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Educational standard: Lagos lawyers seek overhaul of public schools

Some Lagos-based lawyers on Wednesday called for an overhaul of public schools in the country, to keep them in tune with international standards.

The lawyers, who expressed the viewpoint in separate interviews with the News Agency of Nigeria (NAN) in Lagos, said that the dwindling educational standard in public primary and secondary schools in the country should be redressed.

A Constitutional Lawyer, Mr Godwin Adelemoni of Beacon Solicitors, said that education, like some other sectors, had suffered neglect for many years.

According to him, a larger percentage of Nigerians attend public schools and so, there is the need for a thorough check and appraisal of their activities.

“To understand the impact of public schools, we must understand that overwhelming majority of Nigerians cannot afford private education for their children.

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“So, for their children to get any hope of education, they must attend public schools.

“It, therefore, means that a poor standard of education in our public schools, means poor education for many Nigerians,” he said.

Adelemoni called for adequate investment in the educational sector to help prepare future generation.

“To fix our public schools, we must first understand that our growth depends largely on an informed and enlightened population;

“If we must grow, we must invest heavily in education, “ Adelemoni said.

Mr Spurgeon Ataene, Managing Partner of Spurgeon Ataene and Co, expressed displeasure at the falling educational standards of some public schools.

Ataene, a Social Critic, said that most successful people around the country today were products of public schools, including the professors in the universities.

He, however, said that the reverse had been the case today, as a major fall in the standard of education in public schools in Nigeria now exists, owing to several factors.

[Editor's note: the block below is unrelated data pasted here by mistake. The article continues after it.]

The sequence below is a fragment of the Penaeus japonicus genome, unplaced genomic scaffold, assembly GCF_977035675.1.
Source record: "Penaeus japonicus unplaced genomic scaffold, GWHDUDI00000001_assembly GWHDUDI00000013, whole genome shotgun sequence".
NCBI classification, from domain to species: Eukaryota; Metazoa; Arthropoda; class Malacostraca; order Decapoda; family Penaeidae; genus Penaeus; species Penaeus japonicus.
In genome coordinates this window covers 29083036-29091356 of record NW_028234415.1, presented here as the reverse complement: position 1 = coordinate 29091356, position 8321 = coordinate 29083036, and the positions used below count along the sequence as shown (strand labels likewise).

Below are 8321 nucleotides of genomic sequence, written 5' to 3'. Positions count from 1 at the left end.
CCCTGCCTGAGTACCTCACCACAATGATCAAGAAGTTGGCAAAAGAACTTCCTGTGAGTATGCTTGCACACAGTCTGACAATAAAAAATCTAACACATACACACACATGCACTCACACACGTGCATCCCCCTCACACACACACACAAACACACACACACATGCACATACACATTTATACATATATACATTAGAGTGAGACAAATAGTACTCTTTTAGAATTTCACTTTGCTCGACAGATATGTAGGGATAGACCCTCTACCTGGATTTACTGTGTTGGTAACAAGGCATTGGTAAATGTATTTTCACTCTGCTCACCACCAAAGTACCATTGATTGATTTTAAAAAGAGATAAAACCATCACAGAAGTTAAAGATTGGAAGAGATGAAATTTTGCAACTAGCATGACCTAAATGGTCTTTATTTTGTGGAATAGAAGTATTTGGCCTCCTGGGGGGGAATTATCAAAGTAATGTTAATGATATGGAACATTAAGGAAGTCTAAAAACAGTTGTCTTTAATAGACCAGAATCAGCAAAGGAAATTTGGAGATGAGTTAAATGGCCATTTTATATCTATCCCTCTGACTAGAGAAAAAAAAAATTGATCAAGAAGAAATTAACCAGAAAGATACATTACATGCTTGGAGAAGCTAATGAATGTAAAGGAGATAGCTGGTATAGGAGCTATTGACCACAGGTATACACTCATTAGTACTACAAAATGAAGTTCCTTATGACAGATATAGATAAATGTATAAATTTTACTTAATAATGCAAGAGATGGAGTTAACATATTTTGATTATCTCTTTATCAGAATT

“The proliferation of private schools is partly responsible for this and more agonising is that public schools no longer have well-trained teachers.

“While some of the teachers can teach children how to speak English; some lack depth knowledge of other subjects,” he said.

On the way forward, Ataene said: “To be very frank, I think educational policy in public schools should be overhauled, to keep it in line with international standards.

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“Government should equip, empower and retrain teachers in public schools, with a view to bridging the gap between the rich and poor, so that education can be accessed at little or nothing for quality,”

Ataene suggested adequate remuneration for teachers as a major motivator, calling for the scrapping of substandard private schools.

According to him, ignorance can be banished through a qualitative and tuition-free education.

Mr Ayotunde Ologe, a Constitutional lawyer with Synergy Solicitors, called for increased funding of public education and employment of more qualified teachers.

Ologe also suggested the establishment of more public schools, construction of standard classrooms, massive supply of textbooks and equipment for the libraries.

A Rights Campaigner, Mr Malcolm Omirhibo of Malcom Omirhibo and Co, contrasted the present educational standard in public schools with the time past, when only qualified personnel were allowed to teach.

“There were so many beautiful public schools known for excellence in our days; and in those days, you must be well-qualified as a teacher to be employed in such public schools.

“We can get back our public schools to those good old times and government can ensure this, by putting the right structures and personnel in place,” he said. (NAN)